Observations on a juice fast

Observations on a juice fast

I’m a self-proclaimed holistic health junkie.

Silent retreats, the five Tibetan rites, self-urine therapy, castor oil baths. . . I’ve tried it all. Or so I thought.

After last month’s portfolio project intensity, it dawned on me that while I had done a great job of prioritizing my work, I had also cast aside my health. I missed many hours of sleep, cut down on my usual exercise routine, but most importantly, slacked on my nutrition.

I’m not proud to say it, but I survived the last month on mostly sea salt popcorn and almond milk protein shakes. Not the worst foods, but also not the best. Where are the greens?

And my body showed it. My usual healthy and glowing skin was duller. My energy levels were lower and slower than they used to be. Internally, my stomach still felt tight with stress even though the “big race” was over.

I wanted a reset button. An injection of energy, vitality, and health. Unfortunately, such a quick-fix has yet to exist. Fortunately, there exists something close: the controversial juice fast.

I’m currently on day two of a three-day juice fast. I’ve never done one of these before, although I have water fasted for two separate periods of two days during my communal-living days out west.

I’m following this plan by Joe Cross, best known for his documentary, Fat, Sick and Nearly Dead. Each day consists of drinking five juices. Some are vegetable-based and the others fruit-based. Truthfully, it’s a lot of juice. I was unable to finish all five juices yesterday, so it’s safe to say hunger isn’t really an issue. The issue rather lies in cravings and habits. I’m not craving junk food, but something warm and palpable. Some crackers and creamy hummus would be glorious right now. . . but it’s probably best I stop thinking and writing about food.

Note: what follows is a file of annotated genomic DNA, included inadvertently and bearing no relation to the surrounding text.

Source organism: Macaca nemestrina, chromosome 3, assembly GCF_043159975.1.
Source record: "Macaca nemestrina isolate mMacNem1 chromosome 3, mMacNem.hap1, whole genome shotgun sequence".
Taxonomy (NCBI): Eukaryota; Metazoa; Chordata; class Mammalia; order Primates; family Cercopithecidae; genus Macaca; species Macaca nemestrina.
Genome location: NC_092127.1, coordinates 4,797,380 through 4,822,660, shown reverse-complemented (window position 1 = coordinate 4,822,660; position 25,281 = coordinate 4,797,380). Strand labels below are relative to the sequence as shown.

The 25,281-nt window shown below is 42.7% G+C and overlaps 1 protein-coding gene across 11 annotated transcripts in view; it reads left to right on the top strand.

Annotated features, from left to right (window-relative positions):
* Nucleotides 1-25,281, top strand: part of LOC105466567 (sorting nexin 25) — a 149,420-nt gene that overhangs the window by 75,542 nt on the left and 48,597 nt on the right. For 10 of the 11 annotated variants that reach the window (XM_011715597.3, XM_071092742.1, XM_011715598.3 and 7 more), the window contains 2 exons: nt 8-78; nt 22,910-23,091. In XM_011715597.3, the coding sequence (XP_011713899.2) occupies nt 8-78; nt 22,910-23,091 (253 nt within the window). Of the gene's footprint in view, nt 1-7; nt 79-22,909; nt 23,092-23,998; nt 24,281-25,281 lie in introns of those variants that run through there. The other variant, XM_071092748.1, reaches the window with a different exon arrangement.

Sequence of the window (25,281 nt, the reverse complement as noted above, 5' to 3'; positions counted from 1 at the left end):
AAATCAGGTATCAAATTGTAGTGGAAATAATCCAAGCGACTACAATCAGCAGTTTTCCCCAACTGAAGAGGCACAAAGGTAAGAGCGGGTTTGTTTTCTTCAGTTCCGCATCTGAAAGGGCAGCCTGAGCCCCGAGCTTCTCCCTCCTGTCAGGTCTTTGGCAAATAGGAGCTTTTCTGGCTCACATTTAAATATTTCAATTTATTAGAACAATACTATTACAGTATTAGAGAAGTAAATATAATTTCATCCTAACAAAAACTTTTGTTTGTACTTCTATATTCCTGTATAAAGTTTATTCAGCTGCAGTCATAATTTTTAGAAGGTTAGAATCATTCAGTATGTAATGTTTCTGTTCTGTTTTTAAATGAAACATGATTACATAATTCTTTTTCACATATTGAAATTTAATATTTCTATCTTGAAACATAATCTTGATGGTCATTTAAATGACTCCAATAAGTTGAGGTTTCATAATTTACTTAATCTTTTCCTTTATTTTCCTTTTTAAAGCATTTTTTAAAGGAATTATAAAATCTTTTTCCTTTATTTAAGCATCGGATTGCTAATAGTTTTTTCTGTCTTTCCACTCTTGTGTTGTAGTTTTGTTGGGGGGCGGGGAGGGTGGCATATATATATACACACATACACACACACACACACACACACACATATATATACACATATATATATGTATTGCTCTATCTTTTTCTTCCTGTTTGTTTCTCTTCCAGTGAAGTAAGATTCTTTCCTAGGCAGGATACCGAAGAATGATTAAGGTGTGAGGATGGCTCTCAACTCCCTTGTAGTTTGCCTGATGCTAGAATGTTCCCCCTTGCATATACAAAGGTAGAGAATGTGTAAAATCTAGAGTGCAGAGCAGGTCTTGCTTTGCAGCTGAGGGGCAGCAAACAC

A lot of people say juice fasts are bullsh*t. Others say they are the answer to the world’s problems. I’m somewhere in the middle. I don’t believe drinking vitamin filled plant-based juices for 3 days will do any harm to my body. But I also don’t believe a juice fast is going to work for everyone, both in terms of sustainability and in safety.

Regardless of other’s opinions and even my own, the only way to see what all the fuss is about is by doing. Two days in and I feel fine. Not great, not horrible, but just fine. Here are some little notes on how I’ve been feeling:

  • I would love to munch on something right now but it’s not impossible to curb the cravings.
  • Last night (day one) I went to bed much earlier than usual due to fatigue. I expected to wake up feeling weak and like I’d been hit by a truck but instead I had a surprising amount of energy.
  • The gazpacho juice is the worst and I really don’t want to drink it again.
  • My skin, especially on my face, looks very clear and healthy.
  • My face in general looks thinner and less puffy. My mom mentioned this to me this morning without me saying anything to her.
  • This morning my urine was pink because of all the beet juice I drank. I thought that was pretty cool.
  • The evenings are the worst and the mornings are the best. At night is when the cravings hit the hardest.

 

Overall, I’m happy with the results and progress of the fast. I can definitely see the benefit of incorporating a juice a day into my normal diet. But for the meantime, I’ll be taking it easy and trying not to dream of hummus and crackers.

Close Menu